When people predictably began fighting over the last bags of flour in the few remaining shops with any supplies, the government finally went to the blocks and opened the roads.  As far as I know,
this came off without violence.  At that time, black market gasoline was more than 4k pesos/l (approx. $35/gal).


Drunken men stopped our car at burning tires on the road, eying our daughters in a manner making me very aware of the large sticks they carried, and their slurred explanation confirmed we would not be allowed to drive to town now, even to look for food because of the movement...maybe later.  They seem to have liked 80's music as much as I do though, especially Cindi Lauper's "Money Changes Everything".

Last night, another batch of local businesses were sacked and looted, including a pharmacy.  The hospital has run out of important supplies, and after molotov cocktails were thrown on military vehicles, special forces arrived.  In what strikes me as astonishing, this response is widely seen as government repression.

Why should I or the public in general support a movement whose leadership is unwilling to condemn violent crimes and those who perpetrate and support them by co-opting the movement and blaming the government?  In the case of blockading the hospital, these seem like crimes against humanity, and probably would be prohibited during actual wartime.  This seems especially baffling when historically proven methods like the non-violent blocking of government offices has not been attempted. 

This approach could plausibly fix legitimate issues, strengthen support among the community, would not devastate the region financially, would undermine the ability of the government to use violence and aggression, and it would protect the movement. Absent a good explanation for why the movement leaders are not pursuing this, they have little-to-no moral standing.

Tuesday, March 6, 2012

Uncharted 3 Spanish 001

Uncharted 3 in Spanish is a great way for gamers interested in improving beginner's level comprehension.  While most practice will be with "Mierda!", there are lots of learning opportunities. 

Merely hearing beautifully pronounced español latino can improve our ear for the spoken language, even though the construction, grammar, and particular words may be unknown.

In the opening: Todos los hombres sueñan, pero no de igual manera.

Todo = all, and todos is the plural form used for countable objects, referring here to hombres (men).  Los is a the plural form of "the", while sueñan is the plural 3rd person form of of the verb soñar (to dream). Pero no de igual manera may be most literally translated as "but not in equal manner", but what conveys the meaning best might be closer to "not in the same way".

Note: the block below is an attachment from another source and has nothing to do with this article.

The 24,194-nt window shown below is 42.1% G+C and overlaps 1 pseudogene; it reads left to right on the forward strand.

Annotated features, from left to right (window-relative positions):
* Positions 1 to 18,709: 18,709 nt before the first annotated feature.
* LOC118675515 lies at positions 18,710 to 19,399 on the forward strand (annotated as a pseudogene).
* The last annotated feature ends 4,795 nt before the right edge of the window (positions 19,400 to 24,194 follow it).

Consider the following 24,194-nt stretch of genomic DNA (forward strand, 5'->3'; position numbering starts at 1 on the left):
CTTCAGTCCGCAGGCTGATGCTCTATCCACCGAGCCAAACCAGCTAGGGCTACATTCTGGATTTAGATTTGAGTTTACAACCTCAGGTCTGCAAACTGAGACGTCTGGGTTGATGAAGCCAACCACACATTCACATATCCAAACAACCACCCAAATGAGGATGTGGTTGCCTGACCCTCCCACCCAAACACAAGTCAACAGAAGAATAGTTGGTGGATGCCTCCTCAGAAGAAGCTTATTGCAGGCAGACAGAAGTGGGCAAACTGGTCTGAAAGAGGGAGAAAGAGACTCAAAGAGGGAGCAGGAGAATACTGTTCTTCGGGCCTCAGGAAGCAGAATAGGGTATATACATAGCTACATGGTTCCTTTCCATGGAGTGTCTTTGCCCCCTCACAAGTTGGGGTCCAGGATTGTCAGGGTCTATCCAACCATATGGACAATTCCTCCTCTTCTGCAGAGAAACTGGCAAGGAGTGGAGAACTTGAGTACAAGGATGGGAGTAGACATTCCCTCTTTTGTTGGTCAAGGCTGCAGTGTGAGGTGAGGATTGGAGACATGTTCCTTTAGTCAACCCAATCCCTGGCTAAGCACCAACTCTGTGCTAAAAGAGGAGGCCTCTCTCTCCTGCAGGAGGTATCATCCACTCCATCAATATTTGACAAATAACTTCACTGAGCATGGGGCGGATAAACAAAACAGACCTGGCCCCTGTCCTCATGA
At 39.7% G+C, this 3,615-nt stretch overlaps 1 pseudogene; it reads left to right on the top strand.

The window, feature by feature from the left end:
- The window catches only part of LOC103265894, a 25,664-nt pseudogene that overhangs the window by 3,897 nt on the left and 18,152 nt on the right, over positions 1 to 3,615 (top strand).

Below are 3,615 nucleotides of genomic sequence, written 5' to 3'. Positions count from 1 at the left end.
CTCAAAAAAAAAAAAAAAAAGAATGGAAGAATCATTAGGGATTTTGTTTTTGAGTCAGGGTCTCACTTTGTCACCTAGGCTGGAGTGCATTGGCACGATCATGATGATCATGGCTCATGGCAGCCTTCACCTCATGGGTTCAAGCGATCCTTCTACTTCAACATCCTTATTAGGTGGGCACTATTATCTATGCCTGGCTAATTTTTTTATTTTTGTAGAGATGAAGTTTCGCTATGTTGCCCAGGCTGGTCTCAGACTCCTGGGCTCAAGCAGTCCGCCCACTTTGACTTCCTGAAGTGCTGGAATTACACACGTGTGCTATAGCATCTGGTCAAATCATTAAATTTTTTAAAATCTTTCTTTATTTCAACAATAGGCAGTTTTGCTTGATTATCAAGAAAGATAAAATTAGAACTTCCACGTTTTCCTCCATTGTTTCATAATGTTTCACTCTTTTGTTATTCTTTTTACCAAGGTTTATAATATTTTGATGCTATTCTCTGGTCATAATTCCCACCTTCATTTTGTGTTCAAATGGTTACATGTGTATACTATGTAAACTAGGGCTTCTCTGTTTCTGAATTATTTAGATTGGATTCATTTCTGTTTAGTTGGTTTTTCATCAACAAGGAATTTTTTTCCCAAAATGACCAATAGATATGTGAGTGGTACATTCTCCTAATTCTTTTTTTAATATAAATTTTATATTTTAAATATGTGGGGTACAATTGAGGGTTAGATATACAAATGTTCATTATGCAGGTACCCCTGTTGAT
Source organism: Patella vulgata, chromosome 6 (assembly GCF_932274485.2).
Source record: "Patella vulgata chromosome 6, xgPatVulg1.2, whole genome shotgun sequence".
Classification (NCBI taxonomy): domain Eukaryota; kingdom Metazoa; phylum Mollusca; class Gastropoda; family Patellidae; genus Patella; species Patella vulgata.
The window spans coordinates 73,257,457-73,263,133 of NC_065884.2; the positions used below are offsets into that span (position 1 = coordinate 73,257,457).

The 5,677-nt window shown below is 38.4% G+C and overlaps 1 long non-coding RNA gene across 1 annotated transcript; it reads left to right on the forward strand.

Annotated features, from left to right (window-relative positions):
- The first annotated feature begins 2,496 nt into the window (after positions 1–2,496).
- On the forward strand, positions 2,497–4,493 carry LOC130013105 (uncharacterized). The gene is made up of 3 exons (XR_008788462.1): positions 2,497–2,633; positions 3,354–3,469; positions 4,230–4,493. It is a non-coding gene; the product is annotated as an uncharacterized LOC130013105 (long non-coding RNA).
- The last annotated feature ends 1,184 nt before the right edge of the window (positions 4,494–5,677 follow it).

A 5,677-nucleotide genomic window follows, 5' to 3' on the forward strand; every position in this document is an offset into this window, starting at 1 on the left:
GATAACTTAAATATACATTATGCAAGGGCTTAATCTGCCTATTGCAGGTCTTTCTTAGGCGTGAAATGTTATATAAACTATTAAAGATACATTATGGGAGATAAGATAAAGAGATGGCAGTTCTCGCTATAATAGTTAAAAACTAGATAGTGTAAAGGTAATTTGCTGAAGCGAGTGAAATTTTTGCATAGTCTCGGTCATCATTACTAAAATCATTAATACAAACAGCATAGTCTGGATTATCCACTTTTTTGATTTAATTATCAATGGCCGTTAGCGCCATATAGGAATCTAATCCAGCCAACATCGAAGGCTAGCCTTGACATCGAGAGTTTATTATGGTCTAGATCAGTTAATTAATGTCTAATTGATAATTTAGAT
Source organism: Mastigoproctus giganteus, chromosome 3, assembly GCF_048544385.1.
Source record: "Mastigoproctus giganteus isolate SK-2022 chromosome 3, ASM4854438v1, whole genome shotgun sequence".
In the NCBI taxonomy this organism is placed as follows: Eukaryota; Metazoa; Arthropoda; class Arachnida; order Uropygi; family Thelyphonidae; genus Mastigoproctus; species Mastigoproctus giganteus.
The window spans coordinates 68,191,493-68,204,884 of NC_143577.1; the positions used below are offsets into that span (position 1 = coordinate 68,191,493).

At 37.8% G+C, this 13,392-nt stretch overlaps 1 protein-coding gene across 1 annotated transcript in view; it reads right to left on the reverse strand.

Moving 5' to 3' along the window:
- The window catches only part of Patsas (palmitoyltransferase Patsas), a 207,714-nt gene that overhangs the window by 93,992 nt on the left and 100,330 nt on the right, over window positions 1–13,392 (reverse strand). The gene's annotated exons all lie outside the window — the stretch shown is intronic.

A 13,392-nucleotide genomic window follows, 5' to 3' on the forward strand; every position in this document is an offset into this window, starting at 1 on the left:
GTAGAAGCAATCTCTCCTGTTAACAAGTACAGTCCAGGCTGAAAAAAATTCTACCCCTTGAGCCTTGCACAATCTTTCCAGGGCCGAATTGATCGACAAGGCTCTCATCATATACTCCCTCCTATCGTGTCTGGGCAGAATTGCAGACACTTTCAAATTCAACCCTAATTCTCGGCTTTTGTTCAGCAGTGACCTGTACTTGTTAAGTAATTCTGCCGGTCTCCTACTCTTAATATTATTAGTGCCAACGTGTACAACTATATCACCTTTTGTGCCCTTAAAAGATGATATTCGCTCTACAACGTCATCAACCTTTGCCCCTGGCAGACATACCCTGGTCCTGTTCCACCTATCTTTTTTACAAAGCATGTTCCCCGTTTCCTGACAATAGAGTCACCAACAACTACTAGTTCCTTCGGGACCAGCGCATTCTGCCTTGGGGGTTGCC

The Spanish manera differs from "manners" in that it only refers to describing actions; it is not used for describing "bad table manners", for example.  For that, tiene mala educacion is more widely accepted for bad manners, por ejemplo: Él come con la boca abierta (for example: He eats with his mouth open.)

Friday, March 2, 2012

A Response to Baptist Leader's Concerns

My email to First Baptist Church of Lincoln Gardens in Somerset, New Jersey:

Good Day,

In a CNN piece, Baptist Church leader "Dr." Buster Soaries asks: "Are Christian people so desperate today that we are gullible en masse?"

Perhaps some are, but there seem to be much larger issues which make "desperation" a minor focus which seems to distract rather enlighten.

Perhaps reframing the question with normal, unbiased language might help us gain clarity:  Assume there is a group who believe that people become invisible zombies after death.  These "spirits" are not only immortal, but also are created by an infinitely knowledgeable, supernatural being with magic powers including telepathy capable of hearing mental conversations beginning with special words and if presented with the right attitude. 

Assume this group further believes that this telepathic being is incorporeal, yet male, and magically created a human son through a sort of rape of a physically real girl, then guided this son to adulthood, prior to having him brutally murdered.  The justification for this is considered to be that because the living aren't perfect, and without this murder, the being would be forced torture the dead immortal zombies forever in order to provide some sort of balance to errors which the zombies had made when they were physically alive.   Further assume this group of believers universally agree these propositions are not only very reasonable views of reality, but that deliberately suppressing doubts and refusing to consider reasonable objections are highly virtuous, should be publicly praised, and a habit in which children should be encouraged.

If presented unemotionally in ways like this, no one would accept the basic claims, and we would rightly regard focusing on “desperation” as a possible motivation for being “gullible” as somewhat beside the point.  The reliability of morals and behavior of people whose worldview is based on foundations explained without emotional hooks seems obvious, and we would not expect such people to behave rationally.  They have been trained and are emotionally invested in rejecting precise definitions, clearly explicated concepts, and skeptical approaches to evidence that would reveal mistakes. 

It seems clear we would be much better served by focusing on how this hypothetical group came, in the modern age, to accept such beliefs and to regard them as meritorious.  In this way, we may pro-actively address the root causes which lead to the kind of harmful and unethical behavior with which Dr. Soaries and many others are concerned.

All the Best,
_______________________________
John C. ‘Buck’ Field